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TAKE ME OUT TO THE BALLGAME

THE ORIGINAL VERSES

Katie Casey was baseball mad,
Had the fever and had it bad;
Just to root for the home town crew,
ev'ry sou Katie blew
On a Saturday, her young beau
called to see if she'd like to go,
To see a show but Miss Katie said "No,
I'll tell you what you can do:"

(refrain is entered here)


Katie Casey saw all the games,
Knew the players by their first names;
Told the umpire he was wrong,
all along good and strong
When the score was just two to two,
Katie Casey knew what to do,
Just to cheer up the boys she knew,
She made the gang sing this song:

(refrain is entered here)

Nelly Kelly loved Base Ball games
Knew the players, knew all their names,
You could see her there every day,
Shout "Hurray" when they'd play.
Her boy friend by the name of Joe
Said to Coney Isle, dear, let's go,
Then Nelly started to fret and pout,
And to him I heard her shout:

Refrain

Take me out to the Ball game,
Take me out with the crowd.
Buy me some peanuts and Cracker Jack,
I don't care if I never get back.
Let me root, root, root for the home team,
If they don't win its a shame,
For it's one, two, three strikes,
You're out at the old Ball game.

Written by Jack Norworth and Albert Von Tilzer in 1908

BIOGRAPHIES

JACK NORWORTH (1879-1959), was born in Philadelphia, Pennsylvania. His father was an organ builder and choirmaster. He left home to join a minstrel show, and soon became a popular song and dance man, headlining Vaudeville stages for twenty years. From 1907 to 1913 he and his wife, Nora Bayes, performed together on Broadway and in Vaudeville. Audiences loved their popular number, "Shine On Harvest Moon." He also wrote songs for the Ziegfeld Follies and counted amongst his friends W.C. Fields. It has been said that Jack Norworth, who had never been to a major league baseball game, wrote the lyrics to "Take Me Out To The Ball Game" during a short ride on the New York City subway system in 1908.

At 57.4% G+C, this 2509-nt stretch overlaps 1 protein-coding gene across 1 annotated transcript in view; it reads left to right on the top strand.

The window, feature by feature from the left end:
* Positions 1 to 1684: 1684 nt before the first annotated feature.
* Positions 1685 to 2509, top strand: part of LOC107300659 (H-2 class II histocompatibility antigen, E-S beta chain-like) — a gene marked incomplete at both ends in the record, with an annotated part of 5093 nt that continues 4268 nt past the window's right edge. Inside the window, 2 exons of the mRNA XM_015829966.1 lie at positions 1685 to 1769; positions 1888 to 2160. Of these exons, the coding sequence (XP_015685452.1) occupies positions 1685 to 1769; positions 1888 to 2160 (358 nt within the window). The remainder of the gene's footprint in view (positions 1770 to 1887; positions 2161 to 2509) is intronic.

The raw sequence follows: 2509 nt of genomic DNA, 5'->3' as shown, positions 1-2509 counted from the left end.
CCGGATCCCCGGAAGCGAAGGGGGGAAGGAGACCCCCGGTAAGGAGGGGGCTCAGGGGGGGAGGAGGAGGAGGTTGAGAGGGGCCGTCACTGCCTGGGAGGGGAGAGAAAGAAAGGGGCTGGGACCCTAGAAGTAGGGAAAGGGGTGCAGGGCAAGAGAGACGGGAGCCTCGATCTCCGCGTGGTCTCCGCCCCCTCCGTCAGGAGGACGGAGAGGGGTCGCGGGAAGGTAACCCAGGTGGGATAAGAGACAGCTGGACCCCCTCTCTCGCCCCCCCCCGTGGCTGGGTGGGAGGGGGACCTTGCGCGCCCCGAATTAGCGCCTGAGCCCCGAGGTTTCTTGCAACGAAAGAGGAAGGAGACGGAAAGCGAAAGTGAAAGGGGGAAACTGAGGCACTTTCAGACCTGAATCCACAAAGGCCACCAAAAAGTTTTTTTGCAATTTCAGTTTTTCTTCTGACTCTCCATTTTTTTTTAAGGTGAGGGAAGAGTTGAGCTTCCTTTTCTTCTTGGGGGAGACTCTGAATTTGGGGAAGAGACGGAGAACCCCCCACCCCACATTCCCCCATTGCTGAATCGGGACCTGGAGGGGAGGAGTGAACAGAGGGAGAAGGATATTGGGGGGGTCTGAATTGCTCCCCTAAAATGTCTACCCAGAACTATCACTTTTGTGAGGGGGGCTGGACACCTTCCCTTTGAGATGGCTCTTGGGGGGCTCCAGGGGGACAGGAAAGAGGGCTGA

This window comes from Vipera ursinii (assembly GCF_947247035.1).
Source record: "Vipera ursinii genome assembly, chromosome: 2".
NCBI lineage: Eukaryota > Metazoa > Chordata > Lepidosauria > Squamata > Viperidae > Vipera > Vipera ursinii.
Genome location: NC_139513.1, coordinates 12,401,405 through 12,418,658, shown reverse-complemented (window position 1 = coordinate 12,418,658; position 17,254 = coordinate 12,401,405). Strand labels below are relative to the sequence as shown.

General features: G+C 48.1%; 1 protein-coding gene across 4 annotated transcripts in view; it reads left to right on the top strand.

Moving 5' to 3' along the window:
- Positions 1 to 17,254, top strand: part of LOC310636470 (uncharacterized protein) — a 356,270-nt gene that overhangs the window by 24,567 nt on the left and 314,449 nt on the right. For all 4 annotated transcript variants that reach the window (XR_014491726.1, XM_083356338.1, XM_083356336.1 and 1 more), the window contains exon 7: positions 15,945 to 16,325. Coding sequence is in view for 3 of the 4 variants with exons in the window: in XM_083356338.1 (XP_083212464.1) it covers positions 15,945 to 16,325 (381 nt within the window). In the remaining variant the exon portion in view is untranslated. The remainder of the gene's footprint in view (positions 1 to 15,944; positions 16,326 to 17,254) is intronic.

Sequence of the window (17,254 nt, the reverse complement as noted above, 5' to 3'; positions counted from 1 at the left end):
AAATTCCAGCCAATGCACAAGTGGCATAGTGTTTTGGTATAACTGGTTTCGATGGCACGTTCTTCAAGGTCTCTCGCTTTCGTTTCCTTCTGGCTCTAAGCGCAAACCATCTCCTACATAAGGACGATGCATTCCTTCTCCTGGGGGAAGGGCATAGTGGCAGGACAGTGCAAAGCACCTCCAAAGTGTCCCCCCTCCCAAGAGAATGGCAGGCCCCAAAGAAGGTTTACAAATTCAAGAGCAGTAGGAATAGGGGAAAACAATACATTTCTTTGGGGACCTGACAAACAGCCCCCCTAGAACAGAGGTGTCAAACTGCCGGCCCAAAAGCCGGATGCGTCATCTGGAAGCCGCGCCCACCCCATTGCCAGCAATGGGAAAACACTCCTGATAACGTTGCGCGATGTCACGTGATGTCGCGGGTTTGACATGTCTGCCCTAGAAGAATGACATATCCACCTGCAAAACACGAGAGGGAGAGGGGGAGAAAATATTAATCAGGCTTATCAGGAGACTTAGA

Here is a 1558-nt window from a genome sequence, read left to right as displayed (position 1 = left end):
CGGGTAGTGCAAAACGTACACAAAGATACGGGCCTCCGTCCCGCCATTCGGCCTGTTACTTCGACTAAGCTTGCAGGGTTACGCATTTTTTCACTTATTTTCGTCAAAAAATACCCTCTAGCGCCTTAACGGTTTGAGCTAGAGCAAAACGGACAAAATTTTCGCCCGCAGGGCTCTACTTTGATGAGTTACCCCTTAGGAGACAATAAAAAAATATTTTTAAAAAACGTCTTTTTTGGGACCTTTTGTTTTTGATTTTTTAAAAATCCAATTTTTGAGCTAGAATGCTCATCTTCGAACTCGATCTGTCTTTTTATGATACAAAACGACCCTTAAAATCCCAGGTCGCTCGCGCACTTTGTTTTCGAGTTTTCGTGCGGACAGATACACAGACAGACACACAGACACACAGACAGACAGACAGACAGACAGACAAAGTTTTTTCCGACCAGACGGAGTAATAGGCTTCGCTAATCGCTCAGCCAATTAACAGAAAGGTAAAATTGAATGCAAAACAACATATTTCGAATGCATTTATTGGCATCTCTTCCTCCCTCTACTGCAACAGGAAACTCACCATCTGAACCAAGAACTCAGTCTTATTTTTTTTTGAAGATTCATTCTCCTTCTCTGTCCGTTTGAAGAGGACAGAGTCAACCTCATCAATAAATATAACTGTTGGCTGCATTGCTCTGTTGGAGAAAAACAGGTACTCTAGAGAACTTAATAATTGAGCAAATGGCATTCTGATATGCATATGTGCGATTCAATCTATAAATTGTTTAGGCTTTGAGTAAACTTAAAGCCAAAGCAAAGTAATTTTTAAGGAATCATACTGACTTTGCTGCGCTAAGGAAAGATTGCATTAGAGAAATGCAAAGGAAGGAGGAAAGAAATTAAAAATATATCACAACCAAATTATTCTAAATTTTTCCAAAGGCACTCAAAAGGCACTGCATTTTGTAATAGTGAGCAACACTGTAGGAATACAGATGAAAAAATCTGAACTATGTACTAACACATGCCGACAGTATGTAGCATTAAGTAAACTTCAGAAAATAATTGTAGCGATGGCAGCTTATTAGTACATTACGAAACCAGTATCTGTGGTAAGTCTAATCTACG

ALBERT VON TILZER (1878-1956), was born in Indianapolis, Indiana. A self-taught pianist, he moved to New York in 1900, where he worked in Vaudeville and in the music publishing business. He also wrote songs for Broadway, and he contributed to several Hollywood films, including "Birth of a Nation" in 1930, "Here Comes The Band" in 1935 and "Rawhide" in 1938. He, who also had never been to a major league baseball game, wrote the music for "Take Me Out To The Ballgame" in 1908.

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